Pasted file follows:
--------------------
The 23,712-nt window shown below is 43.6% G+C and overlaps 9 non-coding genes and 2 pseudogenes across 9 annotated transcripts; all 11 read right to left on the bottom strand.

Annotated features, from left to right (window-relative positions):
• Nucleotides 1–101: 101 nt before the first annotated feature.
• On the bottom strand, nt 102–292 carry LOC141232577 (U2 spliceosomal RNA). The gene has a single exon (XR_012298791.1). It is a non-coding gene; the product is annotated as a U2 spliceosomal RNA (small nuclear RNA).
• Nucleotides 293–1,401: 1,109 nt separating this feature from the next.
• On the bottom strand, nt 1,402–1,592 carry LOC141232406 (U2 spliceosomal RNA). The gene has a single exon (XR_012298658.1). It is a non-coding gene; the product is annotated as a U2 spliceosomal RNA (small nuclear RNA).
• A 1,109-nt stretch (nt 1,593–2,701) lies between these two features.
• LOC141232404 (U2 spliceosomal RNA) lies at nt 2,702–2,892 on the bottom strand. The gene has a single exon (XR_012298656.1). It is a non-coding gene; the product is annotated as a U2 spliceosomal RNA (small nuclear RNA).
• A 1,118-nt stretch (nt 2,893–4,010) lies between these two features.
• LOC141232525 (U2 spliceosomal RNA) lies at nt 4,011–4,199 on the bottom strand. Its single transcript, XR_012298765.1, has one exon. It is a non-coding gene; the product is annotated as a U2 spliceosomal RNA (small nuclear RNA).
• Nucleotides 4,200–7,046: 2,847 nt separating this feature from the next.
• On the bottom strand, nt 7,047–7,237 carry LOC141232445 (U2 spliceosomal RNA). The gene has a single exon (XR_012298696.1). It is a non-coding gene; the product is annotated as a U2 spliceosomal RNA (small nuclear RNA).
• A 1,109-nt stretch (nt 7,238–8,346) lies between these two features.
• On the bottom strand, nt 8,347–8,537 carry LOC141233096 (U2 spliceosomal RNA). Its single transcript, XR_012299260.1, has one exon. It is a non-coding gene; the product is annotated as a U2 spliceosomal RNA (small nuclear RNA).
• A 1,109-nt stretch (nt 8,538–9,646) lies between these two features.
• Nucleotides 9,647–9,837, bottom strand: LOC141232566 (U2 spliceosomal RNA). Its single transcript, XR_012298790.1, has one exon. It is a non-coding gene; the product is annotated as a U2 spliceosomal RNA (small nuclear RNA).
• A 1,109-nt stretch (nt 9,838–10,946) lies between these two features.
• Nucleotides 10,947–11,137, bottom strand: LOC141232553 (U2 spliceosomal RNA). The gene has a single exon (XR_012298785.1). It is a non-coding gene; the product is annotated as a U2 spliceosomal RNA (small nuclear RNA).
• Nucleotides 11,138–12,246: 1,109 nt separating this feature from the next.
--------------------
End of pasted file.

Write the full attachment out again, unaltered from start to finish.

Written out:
The 23,712-nt window shown below is 43.6% G+C and overlaps 9 non-coding genes and 2 pseudogenes across 9 annotated transcripts; all 11 read right to left on the bottom strand.

Annotated features, from left to right (window-relative positions):
• Nucleotides 1–101: 101 nt before the first annotated feature.
• On the bottom strand, nt 102–292 carry LOC141232577 (U2 spliceosomal RNA). The gene has a single exon (XR_012298791.1). It is a non-coding gene; the product is annotated as a U2 spliceosomal RNA (small nuclear RNA).
• Nucleotides 293–1,401: 1,109 nt separating this feature from the next.
• On the bottom strand, nt 1,402–1,592 carry LOC141232406 (U2 spliceosomal RNA). The gene has a single exon (XR_012298658.1). It is a non-coding gene; the product is annotated as a U2 spliceosomal RNA (small nuclear RNA).
• A 1,109-nt stretch (nt 1,593–2,701) lies between these two features.
• LOC141232404 (U2 spliceosomal RNA) lies at nt 2,702–2,892 on the bottom strand. The gene has a single exon (XR_012298656.1). It is a non-coding gene; the product is annotated as a U2 spliceosomal RNA (small nuclear RNA).
• A 1,118-nt stretch (nt 2,893–4,010) lies between these two features.
• LOC141232525 (U2 spliceosomal RNA) lies at nt 4,011–4,199 on the bottom strand. Its single transcript, XR_012298765.1, has one exon. It is a non-coding gene; the product is annotated as a U2 spliceosomal RNA (small nuclear RNA).
• Nucleotides 4,200–7,046: 2,847 nt separating this feature from the next.
• On the bottom strand, nt 7,047–7,237 carry LOC141232445 (U2 spliceosomal RNA). The gene has a single exon (XR_012298696.1). It is a non-coding gene; the product is annotated as a U2 spliceosomal RNA (small nuclear RNA).
• A 1,109-nt stretch (nt 7,238–8,346) lies between these two features.
• On the bottom strand, nt 8,347–8,537 carry LOC141233096 (U2 spliceosomal RNA). Its single transcript, XR_012299260.1, has one exon. It is a non-coding gene; the product is annotated as a U2 spliceosomal RNA (small nuclear RNA).
• A 1,109-nt stretch (nt 8,538–9,646) lies between these two features.
• Nucleotides 9,647–9,837, bottom strand: LOC141232566 (U2 spliceosomal RNA). Its single transcript, XR_012298790.1, has one exon. It is a non-coding gene; the product is annotated as a U2 spliceosomal RNA (small nuclear RNA).
• A 1,109-nt stretch (nt 9,838–10,946) lies between these two features.
• Nucleotides 10,947–11,137, bottom strand: LOC141232553 (U2 spliceosomal RNA). The gene has a single exon (XR_012298785.1). It is a non-coding gene; the product is annotated as a U2 spliceosomal RNA (small nuclear RNA).
• Nucleotides 11,138–12,246: 1,109 nt separating this feature from the next.